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Crossing Over in the Culture War
Three books on how religion and evolution can coexist.

Reviewed by Amy E. Schwartz
Sunday, October 26, 2008

THANK GOD FOR EVOLUTION

How the Marriage of Science and Religion Will Transform Your Life and Our World

By Michael Dowd | Viking. 417 pp. $24.95

THE FAITH OF SCIENTISTS

In Their Own Words

Edited by Nancy K. Frankenberry | Princeton Univ. 523 pp. $29.95

SAVING DARWIN

How to Be a Christian and Believe in Evolution

By Karl W. Giberson | HarperOne. 248 pp. $24.95

"Evolutionists Flock to Darwin-Shaped Wall Stain," ran a recent headline in the satirical newspaper the Onion. The picture showed breathless biologists worshiping a Shroud-of-Turin-like apparition of Charles Darwin's face on a concrete wall.

Darwinian fundamentalist mystics among us? Well . . . probably not. All the same, it's getting hard to tell the players without a scorecard in America's most peculiar culture war: the battle between evolution and its enemies.

Spectators often see this conflict as a straightforward affair. On one side, scientists pile up physical evidence; on the other, biblical literalists scorn that evidence as a snare of Satan. Adherents of " scientific creationism" and "intelligent design" blame evolution, with its explanation of how all living beings evolve through chance and natural selection, for everything from abortion to the Holocaust. Returning fire, the British biologist Richard Dawkins rides the bestseller list with his polemic The God Delusion, dismissing not just creationists but religious folk generally as dupes and creeps.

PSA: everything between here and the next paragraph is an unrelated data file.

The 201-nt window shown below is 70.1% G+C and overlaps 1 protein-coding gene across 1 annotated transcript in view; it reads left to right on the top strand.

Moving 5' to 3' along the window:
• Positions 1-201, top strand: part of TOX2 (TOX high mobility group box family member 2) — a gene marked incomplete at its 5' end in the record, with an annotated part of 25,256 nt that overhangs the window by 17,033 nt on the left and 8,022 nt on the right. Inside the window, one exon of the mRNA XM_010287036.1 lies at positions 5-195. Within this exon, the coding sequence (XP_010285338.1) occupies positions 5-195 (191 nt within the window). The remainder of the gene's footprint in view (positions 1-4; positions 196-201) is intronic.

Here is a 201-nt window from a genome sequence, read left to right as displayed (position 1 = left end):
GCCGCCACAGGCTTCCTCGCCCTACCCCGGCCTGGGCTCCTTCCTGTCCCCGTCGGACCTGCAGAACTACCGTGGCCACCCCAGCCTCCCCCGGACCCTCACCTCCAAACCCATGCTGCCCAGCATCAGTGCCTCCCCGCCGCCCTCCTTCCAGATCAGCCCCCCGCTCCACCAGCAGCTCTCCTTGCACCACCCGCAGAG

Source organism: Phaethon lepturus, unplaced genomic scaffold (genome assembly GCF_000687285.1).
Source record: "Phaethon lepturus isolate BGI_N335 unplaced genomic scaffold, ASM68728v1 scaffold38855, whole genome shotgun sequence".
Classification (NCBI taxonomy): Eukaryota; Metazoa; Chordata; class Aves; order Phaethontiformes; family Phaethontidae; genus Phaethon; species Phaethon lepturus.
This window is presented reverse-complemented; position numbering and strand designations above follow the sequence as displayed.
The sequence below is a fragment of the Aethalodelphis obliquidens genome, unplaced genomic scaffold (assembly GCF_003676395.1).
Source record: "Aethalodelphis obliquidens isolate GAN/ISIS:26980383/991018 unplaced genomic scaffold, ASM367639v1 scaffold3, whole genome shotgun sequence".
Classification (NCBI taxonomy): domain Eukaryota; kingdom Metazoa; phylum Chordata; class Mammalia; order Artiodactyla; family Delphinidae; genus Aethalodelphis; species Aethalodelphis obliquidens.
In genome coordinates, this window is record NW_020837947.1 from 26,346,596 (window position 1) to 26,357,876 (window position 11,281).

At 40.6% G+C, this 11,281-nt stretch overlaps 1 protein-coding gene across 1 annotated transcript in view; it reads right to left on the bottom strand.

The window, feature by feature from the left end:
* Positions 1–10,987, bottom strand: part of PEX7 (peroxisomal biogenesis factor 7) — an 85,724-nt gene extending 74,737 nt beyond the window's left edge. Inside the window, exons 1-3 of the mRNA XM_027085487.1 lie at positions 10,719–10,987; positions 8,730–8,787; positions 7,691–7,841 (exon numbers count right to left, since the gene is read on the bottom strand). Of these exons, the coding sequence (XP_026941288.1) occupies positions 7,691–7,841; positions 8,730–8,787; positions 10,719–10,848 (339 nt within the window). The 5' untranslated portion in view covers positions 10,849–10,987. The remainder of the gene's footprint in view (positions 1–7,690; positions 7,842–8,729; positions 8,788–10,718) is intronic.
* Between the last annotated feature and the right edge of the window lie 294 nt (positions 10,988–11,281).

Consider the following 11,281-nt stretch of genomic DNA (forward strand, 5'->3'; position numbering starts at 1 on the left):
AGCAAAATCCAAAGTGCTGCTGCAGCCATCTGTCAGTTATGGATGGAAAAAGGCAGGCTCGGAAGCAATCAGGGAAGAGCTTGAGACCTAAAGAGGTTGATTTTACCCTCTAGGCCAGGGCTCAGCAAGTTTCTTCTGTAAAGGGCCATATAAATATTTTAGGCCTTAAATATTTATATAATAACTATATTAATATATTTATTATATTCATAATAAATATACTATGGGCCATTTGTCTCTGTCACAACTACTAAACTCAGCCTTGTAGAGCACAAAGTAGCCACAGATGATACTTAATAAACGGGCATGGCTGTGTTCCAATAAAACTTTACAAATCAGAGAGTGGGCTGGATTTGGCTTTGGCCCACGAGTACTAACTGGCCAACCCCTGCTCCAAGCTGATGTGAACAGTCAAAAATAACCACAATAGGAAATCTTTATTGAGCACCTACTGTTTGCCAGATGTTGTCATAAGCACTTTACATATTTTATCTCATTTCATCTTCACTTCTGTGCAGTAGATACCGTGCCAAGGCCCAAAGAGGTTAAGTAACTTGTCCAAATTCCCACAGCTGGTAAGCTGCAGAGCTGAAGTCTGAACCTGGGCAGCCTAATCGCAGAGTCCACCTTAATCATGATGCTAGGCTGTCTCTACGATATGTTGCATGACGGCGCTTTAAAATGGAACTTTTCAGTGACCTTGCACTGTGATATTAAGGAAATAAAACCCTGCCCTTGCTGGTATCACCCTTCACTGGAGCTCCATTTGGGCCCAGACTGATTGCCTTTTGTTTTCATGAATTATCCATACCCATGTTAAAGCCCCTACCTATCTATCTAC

As if to annoy Dawkins, now comes a parade of books that jumble the sides and soften the tone of this conflict. One, by a self-proclaimed "evolutionary evangelist," declares evolution the harbinger of a new and more creative theology. In Thank God for Evolution, itinerant preacher Michael Dowd urges the faithful to forget their fears of evolution and embrace its ability to illuminate old doctrines: Original sin, for instance, should be understood as the persistence of now-inappropriate urges from our evolutionary "lizard legacy." Then there is The Faith of Scientists, a stout anthology of primary sources compiled by Dartmouth religion professor Nancy K. Frankenberry, which makes clear the rich variety of religious experience of scientists from Galileo and Darwin through Rachel Carson and Stephen Hawking.